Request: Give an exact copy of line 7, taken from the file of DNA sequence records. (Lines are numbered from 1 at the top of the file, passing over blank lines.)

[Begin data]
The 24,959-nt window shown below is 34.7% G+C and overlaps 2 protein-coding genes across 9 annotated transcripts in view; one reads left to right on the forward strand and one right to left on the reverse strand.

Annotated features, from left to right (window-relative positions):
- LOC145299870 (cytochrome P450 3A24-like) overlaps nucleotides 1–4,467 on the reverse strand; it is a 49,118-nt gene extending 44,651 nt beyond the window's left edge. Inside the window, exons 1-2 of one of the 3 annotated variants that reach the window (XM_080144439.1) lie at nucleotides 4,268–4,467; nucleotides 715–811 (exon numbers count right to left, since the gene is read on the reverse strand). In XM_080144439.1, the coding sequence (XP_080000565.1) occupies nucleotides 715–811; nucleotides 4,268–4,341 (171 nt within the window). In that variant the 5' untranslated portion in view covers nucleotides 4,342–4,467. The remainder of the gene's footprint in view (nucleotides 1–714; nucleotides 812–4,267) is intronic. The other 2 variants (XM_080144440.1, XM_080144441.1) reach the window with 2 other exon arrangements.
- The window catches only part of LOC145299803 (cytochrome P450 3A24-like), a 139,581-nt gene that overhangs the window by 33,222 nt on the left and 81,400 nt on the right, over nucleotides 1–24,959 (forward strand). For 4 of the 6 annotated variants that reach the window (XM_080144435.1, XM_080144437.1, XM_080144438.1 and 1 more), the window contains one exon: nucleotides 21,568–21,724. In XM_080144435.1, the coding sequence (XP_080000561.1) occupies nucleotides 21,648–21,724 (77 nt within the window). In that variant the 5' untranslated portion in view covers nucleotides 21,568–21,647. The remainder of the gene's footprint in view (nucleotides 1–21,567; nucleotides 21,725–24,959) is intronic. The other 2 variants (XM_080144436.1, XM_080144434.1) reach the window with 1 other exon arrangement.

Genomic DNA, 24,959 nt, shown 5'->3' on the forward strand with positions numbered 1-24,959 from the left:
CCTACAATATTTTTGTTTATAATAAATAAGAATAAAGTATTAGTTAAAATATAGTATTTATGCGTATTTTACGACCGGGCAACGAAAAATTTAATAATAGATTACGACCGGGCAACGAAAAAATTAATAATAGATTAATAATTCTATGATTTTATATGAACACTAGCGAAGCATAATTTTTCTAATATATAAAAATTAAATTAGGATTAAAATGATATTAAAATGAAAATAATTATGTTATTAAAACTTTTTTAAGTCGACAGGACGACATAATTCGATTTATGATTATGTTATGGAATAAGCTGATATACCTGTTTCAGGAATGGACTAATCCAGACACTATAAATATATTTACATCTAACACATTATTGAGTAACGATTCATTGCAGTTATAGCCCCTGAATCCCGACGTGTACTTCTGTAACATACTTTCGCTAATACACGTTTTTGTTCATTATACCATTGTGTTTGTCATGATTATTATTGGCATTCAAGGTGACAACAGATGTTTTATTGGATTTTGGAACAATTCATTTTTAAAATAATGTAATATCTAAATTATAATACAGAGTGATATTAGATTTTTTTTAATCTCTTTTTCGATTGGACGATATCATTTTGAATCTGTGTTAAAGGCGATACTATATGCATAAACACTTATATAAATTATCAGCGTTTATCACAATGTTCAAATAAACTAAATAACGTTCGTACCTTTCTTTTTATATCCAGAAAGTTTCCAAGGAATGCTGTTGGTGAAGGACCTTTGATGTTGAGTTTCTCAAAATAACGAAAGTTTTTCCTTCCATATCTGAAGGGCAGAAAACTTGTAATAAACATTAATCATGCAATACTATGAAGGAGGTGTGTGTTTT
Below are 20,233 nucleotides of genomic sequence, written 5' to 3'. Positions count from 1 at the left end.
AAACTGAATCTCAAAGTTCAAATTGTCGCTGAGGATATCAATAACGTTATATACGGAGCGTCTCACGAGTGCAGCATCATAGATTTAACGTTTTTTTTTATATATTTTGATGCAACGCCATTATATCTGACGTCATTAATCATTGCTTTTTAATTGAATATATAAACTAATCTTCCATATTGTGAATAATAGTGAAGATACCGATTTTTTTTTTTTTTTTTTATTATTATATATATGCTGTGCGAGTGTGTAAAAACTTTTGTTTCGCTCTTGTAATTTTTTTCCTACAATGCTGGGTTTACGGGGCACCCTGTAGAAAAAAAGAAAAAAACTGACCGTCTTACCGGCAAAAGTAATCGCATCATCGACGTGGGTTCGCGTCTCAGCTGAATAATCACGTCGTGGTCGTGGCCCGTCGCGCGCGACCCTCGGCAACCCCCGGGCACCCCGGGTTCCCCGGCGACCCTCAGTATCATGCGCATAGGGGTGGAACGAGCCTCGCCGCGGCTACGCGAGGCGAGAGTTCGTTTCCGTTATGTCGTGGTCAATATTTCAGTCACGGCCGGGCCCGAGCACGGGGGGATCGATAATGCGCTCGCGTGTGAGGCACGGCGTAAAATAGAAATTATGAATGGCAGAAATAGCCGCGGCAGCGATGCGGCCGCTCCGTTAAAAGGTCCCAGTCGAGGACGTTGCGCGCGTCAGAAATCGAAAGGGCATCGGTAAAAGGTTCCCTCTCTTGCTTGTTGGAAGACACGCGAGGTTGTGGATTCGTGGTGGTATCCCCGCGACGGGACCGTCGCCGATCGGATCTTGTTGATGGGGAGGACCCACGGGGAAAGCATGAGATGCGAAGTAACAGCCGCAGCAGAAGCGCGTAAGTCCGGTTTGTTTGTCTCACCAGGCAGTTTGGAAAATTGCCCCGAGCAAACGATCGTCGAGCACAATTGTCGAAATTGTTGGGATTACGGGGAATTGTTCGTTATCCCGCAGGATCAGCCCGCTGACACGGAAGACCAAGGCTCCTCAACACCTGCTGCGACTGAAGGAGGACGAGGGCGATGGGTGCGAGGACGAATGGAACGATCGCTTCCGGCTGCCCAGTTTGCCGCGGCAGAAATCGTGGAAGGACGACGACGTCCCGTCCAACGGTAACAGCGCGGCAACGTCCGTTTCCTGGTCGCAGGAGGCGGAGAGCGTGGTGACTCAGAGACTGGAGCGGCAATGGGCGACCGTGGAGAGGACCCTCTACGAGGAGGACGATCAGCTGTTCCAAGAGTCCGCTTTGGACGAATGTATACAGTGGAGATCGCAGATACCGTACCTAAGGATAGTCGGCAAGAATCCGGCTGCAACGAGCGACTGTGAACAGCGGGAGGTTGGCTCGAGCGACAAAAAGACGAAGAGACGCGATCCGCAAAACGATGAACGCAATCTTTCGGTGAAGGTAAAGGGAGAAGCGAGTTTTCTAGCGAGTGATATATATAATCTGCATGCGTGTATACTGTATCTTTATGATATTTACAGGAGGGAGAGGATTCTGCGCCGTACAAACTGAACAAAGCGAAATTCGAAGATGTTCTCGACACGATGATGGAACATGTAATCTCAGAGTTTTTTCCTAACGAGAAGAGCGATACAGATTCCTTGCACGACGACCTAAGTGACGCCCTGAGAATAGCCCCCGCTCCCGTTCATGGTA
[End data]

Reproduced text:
Below are 20,233 nucleotides of genomic sequence, written 5' to 3'. Positions count from 1 at the left end.